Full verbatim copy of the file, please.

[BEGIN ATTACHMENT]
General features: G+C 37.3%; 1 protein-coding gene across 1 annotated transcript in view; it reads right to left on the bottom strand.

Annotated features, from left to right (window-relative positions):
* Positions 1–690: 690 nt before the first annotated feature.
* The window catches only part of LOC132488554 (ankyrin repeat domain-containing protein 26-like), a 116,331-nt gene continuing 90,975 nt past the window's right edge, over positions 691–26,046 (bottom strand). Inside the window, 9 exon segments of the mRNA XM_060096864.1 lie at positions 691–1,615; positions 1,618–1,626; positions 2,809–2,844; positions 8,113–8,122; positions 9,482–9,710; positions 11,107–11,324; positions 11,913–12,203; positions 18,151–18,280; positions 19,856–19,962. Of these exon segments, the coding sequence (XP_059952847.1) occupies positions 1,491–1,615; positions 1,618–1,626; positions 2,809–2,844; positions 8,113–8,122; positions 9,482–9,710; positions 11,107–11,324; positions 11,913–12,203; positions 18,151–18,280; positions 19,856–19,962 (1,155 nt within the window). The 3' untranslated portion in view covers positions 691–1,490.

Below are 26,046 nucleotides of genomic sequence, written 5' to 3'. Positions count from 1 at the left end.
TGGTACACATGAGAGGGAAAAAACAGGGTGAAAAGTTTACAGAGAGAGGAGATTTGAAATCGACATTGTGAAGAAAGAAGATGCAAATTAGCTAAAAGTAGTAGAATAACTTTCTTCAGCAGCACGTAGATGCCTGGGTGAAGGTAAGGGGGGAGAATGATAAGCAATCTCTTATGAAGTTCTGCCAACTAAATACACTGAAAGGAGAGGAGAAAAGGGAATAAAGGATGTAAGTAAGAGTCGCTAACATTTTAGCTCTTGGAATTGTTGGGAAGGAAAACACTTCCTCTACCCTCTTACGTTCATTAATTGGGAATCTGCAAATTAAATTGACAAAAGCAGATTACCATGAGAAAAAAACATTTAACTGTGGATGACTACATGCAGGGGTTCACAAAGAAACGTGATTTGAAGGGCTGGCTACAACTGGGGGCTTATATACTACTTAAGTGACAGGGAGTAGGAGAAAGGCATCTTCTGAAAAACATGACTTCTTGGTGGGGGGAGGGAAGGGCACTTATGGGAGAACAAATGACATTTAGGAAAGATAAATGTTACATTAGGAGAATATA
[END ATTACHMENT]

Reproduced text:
General features: G+C 37.3%; 1 protein-coding gene across 1 annotated transcript in view; it reads right to left on the bottom strand.

Annotated features, from left to right (window-relative positions):
* Positions 1–690: 690 nt before the first annotated feature.
* The window catches only part of LOC132488554 (ankyrin repeat domain-containing protein 26-like), a 116,331-nt gene continuing 90,975 nt past the window's right edge, over positions 691–26,046 (bottom strand). Inside the window, 9 exon segments of the mRNA XM_060096864.1 lie at positions 691–1,615; positions 1,618–1,626; positions 2,809–2,844; positions 8,113–8,122; positions 9,482–9,710; positions 11,107–11,324; positions 11,913–12,203; positions 18,151–18,280; positions 19,856–19,962. Of these exon segments, the coding sequence (XP_059952847.1) occupies positions 1,491–1,615; positions 1,618–1,626; positions 2,809–2,844; positions 8,113–8,122; positions 9,482–9,710; positions 11,107–11,324; positions 11,913–12,203; positions 18,151–18,280; positions 19,856–19,962 (1,155 nt within the window). The 3' untranslated portion in view covers positions 691–1,490.

Below are 26,046 nucleotides of genomic sequence, written 5' to 3'. Positions count from 1 at the left end.
TGGTACACATGAGAGGGAAAAAACAGGGTGAAAAGTTTACAGAGAGAGGAGATTTGAAATCGACATTGTGAAGAAAGAAGATGCAAATTAGCTAAAAGTAGTAGAATAACTTTCTTCAGCAGCACGTAGATGCCTGGGTGAAGGTAAGGGGGGAGAATGATAAGCAATCTCTTATGAAGTTCTGCCAACTAAATACACTGAAAGGAGAGGAGAAAAGGGAATAAAGGATGTAAGTAAGAGTCGCTAACATTTTAGCTCTTGGAATTGTTGGGAAGGAAAACACTTCCTCTACCCTCTTACGTTCATTAATTGGGAATCTGCAAATTAAATTGACAAAAGCAGATTACCATGAGAAAAAAACATTTAACTGTGGATGACTACATGCAGGGGTTCACAAAGAAACGTGATTTGAAGGGCTGGCTACAACTGGGGGCTTATATACTACTTAAGTGACAGGGAGTAGGAGAAAGGCATCTTCTGAAAAACATGACTTCTTGGTGGGGGGAGGGAAGGGCACTTATGGGAGAACAAATGACATTTAGGAAAGATAAATGTTACATTAGGAGAATATA